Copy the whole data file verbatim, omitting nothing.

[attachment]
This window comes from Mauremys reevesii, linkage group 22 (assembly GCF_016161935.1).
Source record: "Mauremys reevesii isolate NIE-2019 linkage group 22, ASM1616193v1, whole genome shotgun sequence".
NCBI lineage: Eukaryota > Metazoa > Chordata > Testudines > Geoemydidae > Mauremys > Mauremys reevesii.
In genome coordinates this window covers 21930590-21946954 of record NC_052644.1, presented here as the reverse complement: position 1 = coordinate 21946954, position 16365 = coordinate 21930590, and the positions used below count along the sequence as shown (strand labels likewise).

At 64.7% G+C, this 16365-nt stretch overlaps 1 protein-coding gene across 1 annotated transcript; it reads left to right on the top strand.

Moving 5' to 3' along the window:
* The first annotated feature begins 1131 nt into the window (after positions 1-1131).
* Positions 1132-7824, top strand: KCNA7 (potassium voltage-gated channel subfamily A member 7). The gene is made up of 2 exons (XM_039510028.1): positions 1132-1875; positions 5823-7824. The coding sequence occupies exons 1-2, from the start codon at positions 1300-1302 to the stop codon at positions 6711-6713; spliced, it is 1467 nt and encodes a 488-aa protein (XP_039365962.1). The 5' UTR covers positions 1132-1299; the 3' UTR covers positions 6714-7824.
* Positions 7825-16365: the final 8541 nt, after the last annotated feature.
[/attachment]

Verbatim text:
This window comes from Mauremys reevesii, linkage group 22 (assembly GCF_016161935.1).
Source record: "Mauremys reevesii isolate NIE-2019 linkage group 22, ASM1616193v1, whole genome shotgun sequence".
NCBI lineage: Eukaryota > Metazoa > Chordata > Testudines > Geoemydidae > Mauremys > Mauremys reevesii.
In genome coordinates this window covers 21930590-21946954 of record NC_052644.1, presented here as the reverse complement: position 1 = coordinate 21946954, position 16365 = coordinate 21930590, and the positions used below count along the sequence as shown (strand labels likewise).

At 64.7% G+C, this 16365-nt stretch overlaps 1 protein-coding gene across 1 annotated transcript; it reads left to right on the top strand.

Moving 5' to 3' along the window:
* The first annotated feature begins 1131 nt into the window (after positions 1-1131).
* Positions 1132-7824, top strand: KCNA7 (potassium voltage-gated channel subfamily A member 7). The gene is made up of 2 exons (XM_039510028.1): positions 1132-1875; positions 5823-7824. The coding sequence occupies exons 1-2, from the start codon at positions 1300-1302 to the stop codon at positions 6711-6713; spliced, it is 1467 nt and encodes a 488-aa protein (XP_039365962.1). The 5' UTR covers positions 1132-1299; the 3' UTR covers positions 6714-7824.
* Positions 7825-16365: the final 8541 nt, after the last annotated feature.